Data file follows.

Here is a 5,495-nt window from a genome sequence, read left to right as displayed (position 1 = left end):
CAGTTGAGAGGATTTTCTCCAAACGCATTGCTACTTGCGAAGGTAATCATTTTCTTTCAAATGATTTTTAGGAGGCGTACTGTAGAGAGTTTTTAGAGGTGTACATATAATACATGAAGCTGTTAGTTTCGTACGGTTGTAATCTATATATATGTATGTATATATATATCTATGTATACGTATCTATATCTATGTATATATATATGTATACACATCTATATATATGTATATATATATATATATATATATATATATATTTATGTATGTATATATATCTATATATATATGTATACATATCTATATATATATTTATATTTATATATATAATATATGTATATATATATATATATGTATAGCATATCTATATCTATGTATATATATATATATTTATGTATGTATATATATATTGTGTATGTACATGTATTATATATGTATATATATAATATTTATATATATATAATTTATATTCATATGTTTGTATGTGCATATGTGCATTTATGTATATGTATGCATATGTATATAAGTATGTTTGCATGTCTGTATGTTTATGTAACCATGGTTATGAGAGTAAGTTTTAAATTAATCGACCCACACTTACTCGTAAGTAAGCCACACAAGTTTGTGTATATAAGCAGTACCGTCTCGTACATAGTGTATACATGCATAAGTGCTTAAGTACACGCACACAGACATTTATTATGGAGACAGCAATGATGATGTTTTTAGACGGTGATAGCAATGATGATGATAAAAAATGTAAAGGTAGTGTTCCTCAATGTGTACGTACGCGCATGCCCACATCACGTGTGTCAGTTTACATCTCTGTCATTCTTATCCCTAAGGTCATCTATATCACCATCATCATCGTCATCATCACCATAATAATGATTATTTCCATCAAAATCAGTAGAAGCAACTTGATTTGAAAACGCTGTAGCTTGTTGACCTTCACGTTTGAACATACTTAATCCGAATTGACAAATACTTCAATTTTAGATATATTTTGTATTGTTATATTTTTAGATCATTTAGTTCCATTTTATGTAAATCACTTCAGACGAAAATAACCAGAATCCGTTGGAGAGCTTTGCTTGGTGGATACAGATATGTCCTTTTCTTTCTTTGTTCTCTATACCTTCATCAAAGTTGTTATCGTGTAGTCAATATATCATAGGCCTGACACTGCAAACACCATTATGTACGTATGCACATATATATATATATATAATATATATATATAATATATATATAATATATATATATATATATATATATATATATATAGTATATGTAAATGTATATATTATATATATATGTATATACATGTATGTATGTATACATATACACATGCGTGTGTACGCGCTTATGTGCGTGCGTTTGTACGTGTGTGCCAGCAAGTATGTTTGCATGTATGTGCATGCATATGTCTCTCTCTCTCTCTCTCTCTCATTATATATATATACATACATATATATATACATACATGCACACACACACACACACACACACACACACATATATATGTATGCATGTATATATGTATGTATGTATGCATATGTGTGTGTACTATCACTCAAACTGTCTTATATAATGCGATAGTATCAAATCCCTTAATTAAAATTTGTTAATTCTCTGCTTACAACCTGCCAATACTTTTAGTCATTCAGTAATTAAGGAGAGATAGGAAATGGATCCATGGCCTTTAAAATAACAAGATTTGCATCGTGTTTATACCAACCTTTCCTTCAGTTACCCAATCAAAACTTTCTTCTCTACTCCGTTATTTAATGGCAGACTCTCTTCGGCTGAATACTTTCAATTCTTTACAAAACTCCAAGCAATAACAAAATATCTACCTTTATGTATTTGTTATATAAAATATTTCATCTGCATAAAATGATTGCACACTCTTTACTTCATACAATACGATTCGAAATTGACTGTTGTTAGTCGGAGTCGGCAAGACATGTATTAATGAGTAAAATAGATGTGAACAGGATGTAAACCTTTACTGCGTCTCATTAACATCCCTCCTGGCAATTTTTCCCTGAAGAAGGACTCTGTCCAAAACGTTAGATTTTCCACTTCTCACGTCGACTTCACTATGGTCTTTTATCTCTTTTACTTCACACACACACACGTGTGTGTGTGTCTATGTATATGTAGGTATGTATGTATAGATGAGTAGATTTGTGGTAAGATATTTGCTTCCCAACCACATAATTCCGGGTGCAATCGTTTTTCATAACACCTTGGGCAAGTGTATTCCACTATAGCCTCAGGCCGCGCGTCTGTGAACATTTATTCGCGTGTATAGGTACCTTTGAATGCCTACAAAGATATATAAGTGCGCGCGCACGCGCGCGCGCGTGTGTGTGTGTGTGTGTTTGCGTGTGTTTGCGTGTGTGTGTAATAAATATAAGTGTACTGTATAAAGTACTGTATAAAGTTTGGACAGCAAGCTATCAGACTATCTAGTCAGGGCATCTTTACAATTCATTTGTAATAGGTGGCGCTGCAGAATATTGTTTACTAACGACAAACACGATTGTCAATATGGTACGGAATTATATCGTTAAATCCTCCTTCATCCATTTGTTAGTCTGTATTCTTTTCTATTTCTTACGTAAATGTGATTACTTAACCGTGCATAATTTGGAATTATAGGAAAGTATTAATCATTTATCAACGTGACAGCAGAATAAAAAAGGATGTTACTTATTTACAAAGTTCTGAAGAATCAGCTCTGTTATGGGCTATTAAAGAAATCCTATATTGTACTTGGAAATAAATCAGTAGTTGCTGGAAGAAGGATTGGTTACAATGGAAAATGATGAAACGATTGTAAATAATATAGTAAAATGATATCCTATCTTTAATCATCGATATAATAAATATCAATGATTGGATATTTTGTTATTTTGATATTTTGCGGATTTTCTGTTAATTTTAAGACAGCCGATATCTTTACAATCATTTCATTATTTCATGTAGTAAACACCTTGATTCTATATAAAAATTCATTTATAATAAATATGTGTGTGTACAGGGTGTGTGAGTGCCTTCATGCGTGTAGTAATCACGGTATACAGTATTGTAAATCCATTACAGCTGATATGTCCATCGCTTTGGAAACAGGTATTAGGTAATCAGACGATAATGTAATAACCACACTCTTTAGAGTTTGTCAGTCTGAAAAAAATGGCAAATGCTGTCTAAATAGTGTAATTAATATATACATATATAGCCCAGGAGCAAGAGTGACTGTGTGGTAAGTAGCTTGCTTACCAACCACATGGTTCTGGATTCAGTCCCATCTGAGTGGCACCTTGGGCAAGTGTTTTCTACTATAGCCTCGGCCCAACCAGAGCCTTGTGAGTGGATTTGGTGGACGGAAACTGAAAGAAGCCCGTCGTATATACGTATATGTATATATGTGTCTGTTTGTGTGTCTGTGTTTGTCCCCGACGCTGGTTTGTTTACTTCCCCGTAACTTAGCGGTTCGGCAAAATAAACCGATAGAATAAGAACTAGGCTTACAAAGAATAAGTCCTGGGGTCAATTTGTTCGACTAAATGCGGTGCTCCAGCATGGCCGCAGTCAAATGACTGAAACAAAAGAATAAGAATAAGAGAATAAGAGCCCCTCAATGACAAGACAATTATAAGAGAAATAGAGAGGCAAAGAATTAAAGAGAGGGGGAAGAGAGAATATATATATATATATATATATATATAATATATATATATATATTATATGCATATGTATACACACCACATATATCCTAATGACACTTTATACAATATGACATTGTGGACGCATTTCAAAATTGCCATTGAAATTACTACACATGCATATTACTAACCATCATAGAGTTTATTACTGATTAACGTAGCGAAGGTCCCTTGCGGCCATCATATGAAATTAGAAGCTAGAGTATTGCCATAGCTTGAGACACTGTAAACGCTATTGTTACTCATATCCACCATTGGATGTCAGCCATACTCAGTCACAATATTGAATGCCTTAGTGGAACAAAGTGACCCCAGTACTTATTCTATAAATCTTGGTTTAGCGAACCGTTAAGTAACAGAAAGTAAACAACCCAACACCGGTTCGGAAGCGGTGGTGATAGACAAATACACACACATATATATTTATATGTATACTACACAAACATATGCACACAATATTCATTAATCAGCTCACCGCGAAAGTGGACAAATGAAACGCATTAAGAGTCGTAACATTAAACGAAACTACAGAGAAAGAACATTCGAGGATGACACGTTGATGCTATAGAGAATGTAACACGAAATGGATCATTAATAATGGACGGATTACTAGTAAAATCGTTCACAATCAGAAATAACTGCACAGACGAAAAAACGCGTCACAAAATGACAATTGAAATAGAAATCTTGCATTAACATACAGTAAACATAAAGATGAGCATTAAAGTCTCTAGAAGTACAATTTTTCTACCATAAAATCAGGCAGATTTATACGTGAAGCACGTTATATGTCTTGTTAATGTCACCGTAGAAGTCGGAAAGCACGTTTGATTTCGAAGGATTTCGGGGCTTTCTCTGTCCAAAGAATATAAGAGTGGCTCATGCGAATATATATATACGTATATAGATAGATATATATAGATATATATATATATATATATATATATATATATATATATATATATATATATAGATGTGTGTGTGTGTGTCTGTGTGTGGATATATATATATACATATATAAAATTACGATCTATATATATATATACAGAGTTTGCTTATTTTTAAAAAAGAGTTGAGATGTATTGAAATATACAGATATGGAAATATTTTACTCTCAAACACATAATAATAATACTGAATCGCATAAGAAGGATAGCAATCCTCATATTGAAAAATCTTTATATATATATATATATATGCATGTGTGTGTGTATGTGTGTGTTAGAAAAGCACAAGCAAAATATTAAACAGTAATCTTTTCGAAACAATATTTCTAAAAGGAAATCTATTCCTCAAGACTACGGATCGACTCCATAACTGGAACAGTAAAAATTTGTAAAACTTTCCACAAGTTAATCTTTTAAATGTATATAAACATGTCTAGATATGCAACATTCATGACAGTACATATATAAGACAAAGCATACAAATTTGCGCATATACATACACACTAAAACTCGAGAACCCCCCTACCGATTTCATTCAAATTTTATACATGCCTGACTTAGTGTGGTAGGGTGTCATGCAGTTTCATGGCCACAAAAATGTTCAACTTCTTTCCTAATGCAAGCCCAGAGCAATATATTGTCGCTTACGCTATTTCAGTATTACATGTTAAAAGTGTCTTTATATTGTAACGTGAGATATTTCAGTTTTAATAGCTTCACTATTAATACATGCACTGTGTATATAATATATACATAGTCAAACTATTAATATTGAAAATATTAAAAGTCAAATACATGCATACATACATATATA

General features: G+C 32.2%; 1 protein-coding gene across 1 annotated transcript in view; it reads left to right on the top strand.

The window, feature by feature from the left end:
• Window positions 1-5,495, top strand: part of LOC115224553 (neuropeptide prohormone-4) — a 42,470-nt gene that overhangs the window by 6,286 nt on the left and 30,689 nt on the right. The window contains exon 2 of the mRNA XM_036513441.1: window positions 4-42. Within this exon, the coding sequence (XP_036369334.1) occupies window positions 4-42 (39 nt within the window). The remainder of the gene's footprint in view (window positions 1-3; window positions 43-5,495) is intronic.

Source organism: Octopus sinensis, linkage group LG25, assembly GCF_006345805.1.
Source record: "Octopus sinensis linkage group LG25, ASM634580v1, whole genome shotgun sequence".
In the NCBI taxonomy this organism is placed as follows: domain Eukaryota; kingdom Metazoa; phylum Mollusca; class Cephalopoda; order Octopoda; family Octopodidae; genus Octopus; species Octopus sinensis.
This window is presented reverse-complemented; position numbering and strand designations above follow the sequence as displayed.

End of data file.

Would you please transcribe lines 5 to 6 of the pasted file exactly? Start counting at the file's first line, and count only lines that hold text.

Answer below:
• Window positions 1-5,495, top strand: part of LOC115224553 (neuropeptide prohormone-4) — a 42,470-nt gene that overhangs the window by 6,286 nt on the left and 30,689 nt on the right. The window contains exon 2 of the mRNA XM_036513441.1: window positions 4-42. Within this exon, the coding sequence (XP_036369334.1) occupies window positions 4-42 (39 nt within the window). The remainder of the gene's footprint in view (window positions 1-3; window positions 43-5,495) is intronic.

Source organism: Octopus sinensis, linkage group LG25, assembly GCF_006345805.1.